However, when results are like that, it is very easy to “prove” any result you like simply by using the benchmarks that favor whatever answer you want, and if you nudge the competitor’s hardware down a notch or two, that makes the difference even bigger.

So if you see AMD whomping some PIV by huge margins again and again, that’s not the CPU. That’s the reviewer with an AMD ax to grind.

The same will just as true for Intel’s Extreme Edition and the initial Prescott, which ought to be out a month or so after FX/64. They’ll make an incremental difference, ending up slightly behind or slightly ahead of the FX, but nothing to get terribly excited about. Again, if you see a review showing one of these processors doing a “Fe-Fi-Fo-Fum” number on an FX, somebody is grinding an ax, too, this was will just have Intel inside.

And all this ado will be about products that for all practical purposes will be vaporware to the average. They’ll either not be around at all (Prescott?), be around in such small quantities as to be effectively not around (FX), or be priced so high that no sane average Joe will buy them (all of them).

You want to get me a little excited about any and all of this? Give this to me for $200. That might not get me excited, but it will get me interested. Interested enough to buy.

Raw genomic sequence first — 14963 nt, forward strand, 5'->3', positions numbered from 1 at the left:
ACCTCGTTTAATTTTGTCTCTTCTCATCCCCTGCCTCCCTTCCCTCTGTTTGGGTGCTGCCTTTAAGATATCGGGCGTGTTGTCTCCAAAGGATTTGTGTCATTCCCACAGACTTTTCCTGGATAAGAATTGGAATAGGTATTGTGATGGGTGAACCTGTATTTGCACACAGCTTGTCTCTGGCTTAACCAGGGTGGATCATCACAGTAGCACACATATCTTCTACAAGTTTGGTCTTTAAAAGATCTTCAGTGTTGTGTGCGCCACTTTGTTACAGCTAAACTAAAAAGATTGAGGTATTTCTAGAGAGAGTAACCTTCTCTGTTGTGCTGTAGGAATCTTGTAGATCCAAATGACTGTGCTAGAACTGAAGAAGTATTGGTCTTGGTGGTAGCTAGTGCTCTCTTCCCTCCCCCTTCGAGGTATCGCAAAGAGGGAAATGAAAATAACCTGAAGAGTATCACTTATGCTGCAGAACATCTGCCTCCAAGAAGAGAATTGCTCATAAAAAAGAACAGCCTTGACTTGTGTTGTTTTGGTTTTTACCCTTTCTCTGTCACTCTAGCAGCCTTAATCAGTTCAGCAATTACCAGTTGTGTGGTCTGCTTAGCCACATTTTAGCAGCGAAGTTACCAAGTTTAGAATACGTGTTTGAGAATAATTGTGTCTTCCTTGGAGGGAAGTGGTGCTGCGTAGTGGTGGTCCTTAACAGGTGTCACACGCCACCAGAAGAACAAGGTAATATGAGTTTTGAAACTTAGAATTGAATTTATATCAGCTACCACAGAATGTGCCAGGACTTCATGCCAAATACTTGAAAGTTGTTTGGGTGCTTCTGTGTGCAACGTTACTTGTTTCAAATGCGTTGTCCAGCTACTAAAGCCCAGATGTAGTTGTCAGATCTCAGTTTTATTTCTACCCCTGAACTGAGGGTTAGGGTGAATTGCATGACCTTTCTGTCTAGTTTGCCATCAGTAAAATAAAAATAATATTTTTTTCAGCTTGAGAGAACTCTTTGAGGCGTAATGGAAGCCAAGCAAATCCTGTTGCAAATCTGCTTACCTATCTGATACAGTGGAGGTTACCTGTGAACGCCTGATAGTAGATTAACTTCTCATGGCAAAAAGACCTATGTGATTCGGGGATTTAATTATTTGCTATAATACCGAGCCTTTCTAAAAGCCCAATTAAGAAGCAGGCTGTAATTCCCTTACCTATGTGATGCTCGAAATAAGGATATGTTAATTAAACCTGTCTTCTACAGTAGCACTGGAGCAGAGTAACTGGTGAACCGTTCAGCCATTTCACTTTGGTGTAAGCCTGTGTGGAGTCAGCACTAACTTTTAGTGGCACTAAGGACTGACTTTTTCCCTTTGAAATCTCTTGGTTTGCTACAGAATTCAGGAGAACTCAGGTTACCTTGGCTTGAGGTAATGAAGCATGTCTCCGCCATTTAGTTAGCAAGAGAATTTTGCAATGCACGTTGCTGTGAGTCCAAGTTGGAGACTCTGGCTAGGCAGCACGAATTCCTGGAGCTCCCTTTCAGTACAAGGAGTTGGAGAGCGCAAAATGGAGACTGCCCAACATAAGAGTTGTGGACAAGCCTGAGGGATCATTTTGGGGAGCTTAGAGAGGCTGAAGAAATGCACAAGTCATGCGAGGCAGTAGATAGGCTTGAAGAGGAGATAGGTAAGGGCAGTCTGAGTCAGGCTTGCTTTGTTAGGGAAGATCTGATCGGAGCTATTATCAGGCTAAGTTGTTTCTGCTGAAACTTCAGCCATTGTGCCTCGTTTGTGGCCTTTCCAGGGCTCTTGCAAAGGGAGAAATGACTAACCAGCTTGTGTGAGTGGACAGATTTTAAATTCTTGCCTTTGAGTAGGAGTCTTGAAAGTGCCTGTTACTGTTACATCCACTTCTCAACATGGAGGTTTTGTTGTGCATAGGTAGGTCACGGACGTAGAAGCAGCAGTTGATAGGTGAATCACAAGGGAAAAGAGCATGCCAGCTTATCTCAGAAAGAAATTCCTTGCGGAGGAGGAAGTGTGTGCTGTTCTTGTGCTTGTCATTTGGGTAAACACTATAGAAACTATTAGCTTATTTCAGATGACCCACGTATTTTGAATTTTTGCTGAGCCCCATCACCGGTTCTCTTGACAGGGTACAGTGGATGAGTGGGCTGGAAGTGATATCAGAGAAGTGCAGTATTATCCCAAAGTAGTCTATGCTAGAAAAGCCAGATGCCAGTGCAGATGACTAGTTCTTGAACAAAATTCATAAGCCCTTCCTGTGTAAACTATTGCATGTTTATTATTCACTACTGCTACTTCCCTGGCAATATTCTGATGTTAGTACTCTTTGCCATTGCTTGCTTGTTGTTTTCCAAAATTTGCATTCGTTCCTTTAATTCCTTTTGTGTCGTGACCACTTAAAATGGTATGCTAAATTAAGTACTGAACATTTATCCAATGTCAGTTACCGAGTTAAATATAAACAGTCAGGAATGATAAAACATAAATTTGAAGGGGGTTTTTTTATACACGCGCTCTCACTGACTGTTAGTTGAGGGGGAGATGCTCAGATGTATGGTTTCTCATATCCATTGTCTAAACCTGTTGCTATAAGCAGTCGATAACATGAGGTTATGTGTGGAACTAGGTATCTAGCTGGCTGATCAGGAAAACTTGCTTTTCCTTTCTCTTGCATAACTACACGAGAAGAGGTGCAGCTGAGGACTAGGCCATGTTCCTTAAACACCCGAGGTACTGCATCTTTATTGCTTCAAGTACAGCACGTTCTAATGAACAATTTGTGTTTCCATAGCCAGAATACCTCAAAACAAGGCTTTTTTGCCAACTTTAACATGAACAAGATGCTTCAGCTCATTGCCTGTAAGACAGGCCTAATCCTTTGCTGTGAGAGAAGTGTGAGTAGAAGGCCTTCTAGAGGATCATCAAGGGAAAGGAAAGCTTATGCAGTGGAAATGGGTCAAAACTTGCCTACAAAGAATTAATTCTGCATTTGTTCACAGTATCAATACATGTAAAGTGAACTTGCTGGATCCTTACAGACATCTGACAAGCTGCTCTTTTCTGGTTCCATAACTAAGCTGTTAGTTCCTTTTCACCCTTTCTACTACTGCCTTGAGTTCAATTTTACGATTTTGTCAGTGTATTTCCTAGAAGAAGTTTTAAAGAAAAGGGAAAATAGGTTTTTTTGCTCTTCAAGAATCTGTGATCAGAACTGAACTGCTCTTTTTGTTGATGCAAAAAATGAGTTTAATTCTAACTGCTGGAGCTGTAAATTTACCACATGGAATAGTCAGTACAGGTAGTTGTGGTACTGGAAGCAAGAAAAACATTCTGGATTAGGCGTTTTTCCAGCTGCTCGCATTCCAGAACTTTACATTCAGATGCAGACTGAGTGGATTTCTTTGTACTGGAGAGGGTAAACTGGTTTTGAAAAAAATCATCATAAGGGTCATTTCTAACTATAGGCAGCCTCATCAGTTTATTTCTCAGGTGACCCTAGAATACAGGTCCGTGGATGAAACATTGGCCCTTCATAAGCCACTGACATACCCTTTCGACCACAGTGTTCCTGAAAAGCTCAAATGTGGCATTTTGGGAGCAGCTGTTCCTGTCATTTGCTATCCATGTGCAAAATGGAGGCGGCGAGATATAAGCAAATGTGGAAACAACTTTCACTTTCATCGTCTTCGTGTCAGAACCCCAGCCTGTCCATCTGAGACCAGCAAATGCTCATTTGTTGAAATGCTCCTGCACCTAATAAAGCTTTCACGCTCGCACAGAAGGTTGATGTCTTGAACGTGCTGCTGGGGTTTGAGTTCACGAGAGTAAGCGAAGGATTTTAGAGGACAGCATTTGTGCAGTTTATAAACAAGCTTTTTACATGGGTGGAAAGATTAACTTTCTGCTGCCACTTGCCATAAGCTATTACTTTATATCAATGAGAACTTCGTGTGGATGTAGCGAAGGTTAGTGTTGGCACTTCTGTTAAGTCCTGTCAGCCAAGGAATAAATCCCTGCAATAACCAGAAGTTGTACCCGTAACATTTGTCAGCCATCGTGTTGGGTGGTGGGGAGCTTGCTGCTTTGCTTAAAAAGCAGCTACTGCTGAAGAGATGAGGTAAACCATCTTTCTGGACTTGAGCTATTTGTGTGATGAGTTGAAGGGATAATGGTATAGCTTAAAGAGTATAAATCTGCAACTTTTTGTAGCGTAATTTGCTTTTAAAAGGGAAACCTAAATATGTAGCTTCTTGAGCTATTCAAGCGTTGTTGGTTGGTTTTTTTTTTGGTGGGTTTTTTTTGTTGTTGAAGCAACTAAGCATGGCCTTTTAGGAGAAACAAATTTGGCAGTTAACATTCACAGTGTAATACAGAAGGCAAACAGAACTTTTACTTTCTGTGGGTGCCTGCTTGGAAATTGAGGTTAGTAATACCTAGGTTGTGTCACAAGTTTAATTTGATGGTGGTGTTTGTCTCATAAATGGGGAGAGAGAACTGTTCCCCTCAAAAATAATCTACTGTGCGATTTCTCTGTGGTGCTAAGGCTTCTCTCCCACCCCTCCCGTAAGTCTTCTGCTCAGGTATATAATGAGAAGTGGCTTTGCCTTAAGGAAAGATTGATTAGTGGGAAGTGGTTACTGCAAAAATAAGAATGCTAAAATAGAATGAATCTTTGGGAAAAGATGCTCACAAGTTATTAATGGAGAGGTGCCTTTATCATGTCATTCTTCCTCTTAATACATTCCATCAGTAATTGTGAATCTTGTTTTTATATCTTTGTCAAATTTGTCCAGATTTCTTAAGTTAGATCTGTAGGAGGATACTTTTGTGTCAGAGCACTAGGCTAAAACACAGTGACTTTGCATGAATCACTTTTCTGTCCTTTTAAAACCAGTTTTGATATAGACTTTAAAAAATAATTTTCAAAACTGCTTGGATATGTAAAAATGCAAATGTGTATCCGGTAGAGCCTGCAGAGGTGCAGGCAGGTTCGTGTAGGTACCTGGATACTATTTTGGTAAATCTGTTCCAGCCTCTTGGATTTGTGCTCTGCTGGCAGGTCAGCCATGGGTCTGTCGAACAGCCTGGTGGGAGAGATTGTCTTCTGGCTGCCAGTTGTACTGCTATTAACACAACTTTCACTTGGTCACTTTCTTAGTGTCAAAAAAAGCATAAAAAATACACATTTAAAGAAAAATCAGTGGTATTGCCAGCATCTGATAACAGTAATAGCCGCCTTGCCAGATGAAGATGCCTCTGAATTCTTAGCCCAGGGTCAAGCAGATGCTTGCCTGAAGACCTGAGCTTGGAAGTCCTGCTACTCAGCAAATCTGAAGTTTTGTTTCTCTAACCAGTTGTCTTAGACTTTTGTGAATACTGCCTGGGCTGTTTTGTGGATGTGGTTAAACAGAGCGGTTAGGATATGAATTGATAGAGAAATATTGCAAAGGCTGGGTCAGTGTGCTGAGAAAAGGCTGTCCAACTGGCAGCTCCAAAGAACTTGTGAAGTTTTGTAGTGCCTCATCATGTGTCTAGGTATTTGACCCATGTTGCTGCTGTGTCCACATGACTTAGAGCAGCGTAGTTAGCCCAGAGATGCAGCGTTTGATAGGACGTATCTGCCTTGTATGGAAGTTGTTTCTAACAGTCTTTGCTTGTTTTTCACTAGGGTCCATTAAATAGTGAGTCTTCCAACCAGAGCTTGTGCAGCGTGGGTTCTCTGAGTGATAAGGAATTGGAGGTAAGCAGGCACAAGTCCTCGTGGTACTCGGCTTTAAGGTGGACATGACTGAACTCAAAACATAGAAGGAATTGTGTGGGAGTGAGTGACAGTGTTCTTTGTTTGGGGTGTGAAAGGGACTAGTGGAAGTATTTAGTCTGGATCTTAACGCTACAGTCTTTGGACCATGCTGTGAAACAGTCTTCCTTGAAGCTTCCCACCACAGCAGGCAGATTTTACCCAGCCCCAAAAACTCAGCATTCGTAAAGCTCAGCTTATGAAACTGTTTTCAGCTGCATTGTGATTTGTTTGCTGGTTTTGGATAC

To me, that’s when the race starts.

Readers Are Responsible, Too

I wish spam filters worked a tenth as well as the ones inside some people’s heads. They pick up what they want to hear, and everything else goes out the window.

Ask yourself this: Do you already know what you want to hear about the FX/64? Do you want to be told the truth, and all of the truth, or have you already figured out what the “truth” is, and won’t hear anything else?

It’s the difference between being an intelligent consumer and being a fanboy.

It never ceases to amaze me to see what should be a cold, objective evaluation turn into an emotional mosh pit, by both “performers” and audiences. I expect to find Spock, but I keep seeing Kirk (and the scene-chewing one, too).

A Flurry of Window Shopping

There’s one personal principle lying deep underneath any judgments made on products. If I wouldn’t buy the thing for myself, how can I possibly suggest or even hint you do?

Maybe that’s a question you ought to ask some people after reading what they have to say: When are you going to buy this? 🙂

Do I have my biases? Sure. I look for value. I want high performance at a (reasonably) low price. I want products that aren’t going to be overshadowed if not obsoleted sooner rather than later.

Those are my biases/criteria. None of these uber-expensive processors meet them. They’re going to be a little better for a lot more money, and they’ll be overshadowed/obsoleted within a year by newer technologies. Because of all this, I don’t think you should buy them, and certainly not at these prices.

Maybe I ought to take a different approach. Talk about AMD and Intel like P2Pers talk about the RIAA. Get real emotional and use loaded words and stuff like that.

In all honesty, I’d have a stronger case to make. 🙂

But no, that isn’t me.

When Tuesday comes along, and numbers are flying all around, we’ll look at them carefully and skeptically, play designated driver, and tell you if there are any true surprises you ought to know about. If you’ve gotten all hot and sweaty elsewhere, we’ll chill you down. 🙂

I’ll be surprised if there are any.

Ed